The starting pitching was the issue. Adam Wainwright was the best of the bunch, though Jack Flaherty improved on his Tuesday performance with a gem on Sunday. Michael Wacha, unfortunately, looks like he needs to go back to the bullpen. Miles Mikolas has not come near his 2018 performance so far this season.
The run differential this week was plus three. Not great, but better than last week. The improved offense helped, the pitching hurt.
The defense in the outfield had some issues over the weekend. Specifically, in Saturday’s game, there were balls not caught that should have been caught. The most egregious was a routine fly ball to left field, that Tyler O’Neill should have caught, but which fell between him and CF Dexter Fowler. O’Neill was given an error and explained after the game that he had a read on the ball, but thought he heard Fowler call him off. O’Neill was recently called up to replace the injured Marcell Ozuna. The usually reliable Harrison Bader was not in the starting lineup on Friday and Saturday, so the outfield did not have its best defensive alignment. It showed. The error was followed by a grand slam that cost the Cardinals the game.
The Cardinals go into the All-Star break in third place in the NL Central, two games back of the Cubs and 1.5 games back of the Brewers.
After the break, the Cardinals play a weekend series at home against the Arizona Diamondbacks, a team with a better record than the Cardinals. After that they play the Pirates, who have been hot and are only a half game back of St. Louis. The second half needs to start off better than the first half ended.
NL Central Standings
Trade and Acquisition Rumors
Giants beat writer Hank Schulman offers the following:
Cardinals looking for a starter. Am told this pitcher, Daniel Ponce de Leon, could be dangled in trade. He is a 27-year-old rookie who will not be eligible for free agency until he turns 21 in 2025.
— Henry Schulman (@hankschulman) July 7, 2019
- 7/2 The Cardinals activated RHP John Brebbia from the paternity list.
- 7/2 The Cardinals placed 3B Matt Carpenter on the 10 day injured list retroactive to June 29. Lower back strain.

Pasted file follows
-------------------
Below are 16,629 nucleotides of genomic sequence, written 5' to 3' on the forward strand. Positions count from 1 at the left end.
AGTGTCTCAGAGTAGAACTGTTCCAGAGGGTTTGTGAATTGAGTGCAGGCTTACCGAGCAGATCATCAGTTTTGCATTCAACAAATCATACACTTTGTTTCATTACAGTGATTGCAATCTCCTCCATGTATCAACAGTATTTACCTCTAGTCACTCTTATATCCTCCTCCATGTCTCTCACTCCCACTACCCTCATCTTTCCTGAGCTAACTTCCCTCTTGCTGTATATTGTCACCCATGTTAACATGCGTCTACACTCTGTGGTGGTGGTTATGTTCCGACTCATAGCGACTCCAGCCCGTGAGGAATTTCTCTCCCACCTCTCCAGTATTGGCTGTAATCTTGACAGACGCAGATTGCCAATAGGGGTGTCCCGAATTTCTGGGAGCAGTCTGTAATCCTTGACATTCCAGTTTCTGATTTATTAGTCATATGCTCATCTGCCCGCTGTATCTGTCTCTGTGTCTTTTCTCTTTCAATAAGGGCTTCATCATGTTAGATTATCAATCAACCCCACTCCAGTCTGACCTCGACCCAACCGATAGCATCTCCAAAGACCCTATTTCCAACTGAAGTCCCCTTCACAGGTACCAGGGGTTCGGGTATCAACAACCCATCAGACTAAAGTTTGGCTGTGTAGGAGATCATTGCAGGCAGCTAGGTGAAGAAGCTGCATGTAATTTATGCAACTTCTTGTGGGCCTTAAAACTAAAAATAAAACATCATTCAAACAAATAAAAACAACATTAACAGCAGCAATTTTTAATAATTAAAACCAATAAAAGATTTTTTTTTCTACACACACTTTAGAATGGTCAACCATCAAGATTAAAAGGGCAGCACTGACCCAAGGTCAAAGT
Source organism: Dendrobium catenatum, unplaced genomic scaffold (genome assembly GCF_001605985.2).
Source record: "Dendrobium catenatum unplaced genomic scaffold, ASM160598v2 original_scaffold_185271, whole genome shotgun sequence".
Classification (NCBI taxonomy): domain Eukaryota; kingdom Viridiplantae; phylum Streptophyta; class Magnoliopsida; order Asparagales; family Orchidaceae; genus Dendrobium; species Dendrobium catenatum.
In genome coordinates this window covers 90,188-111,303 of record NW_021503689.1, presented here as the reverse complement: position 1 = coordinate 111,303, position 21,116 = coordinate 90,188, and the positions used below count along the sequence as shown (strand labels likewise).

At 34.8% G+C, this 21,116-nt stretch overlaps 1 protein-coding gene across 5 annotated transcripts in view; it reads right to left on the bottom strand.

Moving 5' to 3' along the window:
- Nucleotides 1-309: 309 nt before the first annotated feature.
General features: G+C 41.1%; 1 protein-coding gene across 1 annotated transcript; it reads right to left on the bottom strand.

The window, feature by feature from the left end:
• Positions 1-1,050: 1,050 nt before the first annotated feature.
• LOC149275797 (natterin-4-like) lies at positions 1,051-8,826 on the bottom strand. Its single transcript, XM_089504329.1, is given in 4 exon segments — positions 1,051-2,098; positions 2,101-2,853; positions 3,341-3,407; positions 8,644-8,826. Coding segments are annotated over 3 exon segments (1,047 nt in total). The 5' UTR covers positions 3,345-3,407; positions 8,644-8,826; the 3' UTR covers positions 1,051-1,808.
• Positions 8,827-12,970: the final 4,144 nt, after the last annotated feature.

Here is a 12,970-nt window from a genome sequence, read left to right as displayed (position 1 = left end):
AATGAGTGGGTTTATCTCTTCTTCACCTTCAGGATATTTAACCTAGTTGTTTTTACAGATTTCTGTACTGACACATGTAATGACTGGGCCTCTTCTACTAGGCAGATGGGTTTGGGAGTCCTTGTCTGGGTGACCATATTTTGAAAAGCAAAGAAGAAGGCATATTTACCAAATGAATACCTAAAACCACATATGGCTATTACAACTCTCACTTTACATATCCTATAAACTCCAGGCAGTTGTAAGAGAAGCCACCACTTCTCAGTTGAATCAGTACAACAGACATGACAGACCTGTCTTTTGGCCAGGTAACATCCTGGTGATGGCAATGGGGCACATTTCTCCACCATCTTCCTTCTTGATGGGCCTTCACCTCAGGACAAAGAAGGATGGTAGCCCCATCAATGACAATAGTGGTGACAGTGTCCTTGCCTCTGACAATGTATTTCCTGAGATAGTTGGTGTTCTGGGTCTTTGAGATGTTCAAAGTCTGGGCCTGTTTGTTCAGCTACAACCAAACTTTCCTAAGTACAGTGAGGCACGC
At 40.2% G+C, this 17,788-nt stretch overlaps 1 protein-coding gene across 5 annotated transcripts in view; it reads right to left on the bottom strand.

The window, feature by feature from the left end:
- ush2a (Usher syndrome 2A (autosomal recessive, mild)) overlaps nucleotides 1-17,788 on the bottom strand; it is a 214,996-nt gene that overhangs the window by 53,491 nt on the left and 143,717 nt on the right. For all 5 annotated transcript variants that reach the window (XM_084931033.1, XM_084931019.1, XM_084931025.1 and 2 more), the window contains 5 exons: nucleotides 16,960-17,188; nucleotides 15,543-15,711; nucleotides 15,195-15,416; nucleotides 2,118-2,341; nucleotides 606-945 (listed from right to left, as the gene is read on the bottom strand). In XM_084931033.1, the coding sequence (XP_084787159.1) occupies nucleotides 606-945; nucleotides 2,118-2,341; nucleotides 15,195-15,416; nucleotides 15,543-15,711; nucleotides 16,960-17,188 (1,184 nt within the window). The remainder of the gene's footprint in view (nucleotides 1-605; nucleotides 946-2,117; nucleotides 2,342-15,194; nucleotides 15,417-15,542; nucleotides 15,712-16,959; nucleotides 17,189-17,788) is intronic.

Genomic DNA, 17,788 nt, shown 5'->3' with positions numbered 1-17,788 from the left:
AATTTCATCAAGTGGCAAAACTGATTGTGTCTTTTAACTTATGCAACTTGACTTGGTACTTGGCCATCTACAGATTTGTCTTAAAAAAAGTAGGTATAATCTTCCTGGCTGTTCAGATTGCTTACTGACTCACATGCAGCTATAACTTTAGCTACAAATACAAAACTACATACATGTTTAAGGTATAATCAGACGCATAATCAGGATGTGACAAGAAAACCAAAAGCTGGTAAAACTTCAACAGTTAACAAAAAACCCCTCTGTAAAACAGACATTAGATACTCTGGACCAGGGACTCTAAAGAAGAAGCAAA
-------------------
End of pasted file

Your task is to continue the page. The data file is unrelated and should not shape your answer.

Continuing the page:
- 7/3 The Cardinals optioned RHP Ryan Helsley to the Memphis Redbirds.
- 7/5 The Cardinals optioned CF Lane Thomas to the Memphis Redbirds.
- 7/5 The Cardinals recalled 1B Rangel Ravelo from the Memphis Redbirds.
- LHP Brett Cecil (carpal tunnel syndrome left wrist) continues on the 60 day injured list. Cecil had been shut down from throwing for an indefinite period since spring training surgery. The left hander has begun a throwing program. Cecil could begin a rehab assignment in early July and possibly return to the roster by the end of the month.
- RHP Mike Mayers (right shoulder lat strain) was transferred from the 10 day injured list to the 60 day injured list on June 20. Mayers was sent on a rehab assignment to Memphis on June 26. The right hander could return to the roster sometime in July.
- 3B Jedd Gyorko remains on the 10 day injured list. Gyorko originally had lower back issues, was then reported to have recurring calf issues, and at present is suffering from a wrist ailment for which he had arthroscopic surgery on June 24. It is expected the infielder will not return to baseball activities for three weeks after the surgery.
- RHP Jordan Hicks (torn right UCL) underwent Tommy John surgery on June 26 and is out for the rest of the season.
- LF Marcell Ozuna (fractured right fingers) was placed on the 10 day injured list on June 29. Ozuna suffered the injury diving back to first base on a pickoff attempt. No timetable for a return has been announced.
- C Yadier Molina (right thumb) has been out of the starting lineup since July 4 with soreness in his right thumb. Molina had previously been on the injured list with the thumb. Molina made a pinch hit appearance on July 5. It is expected Molina will be back in the lineup after the All-Star break.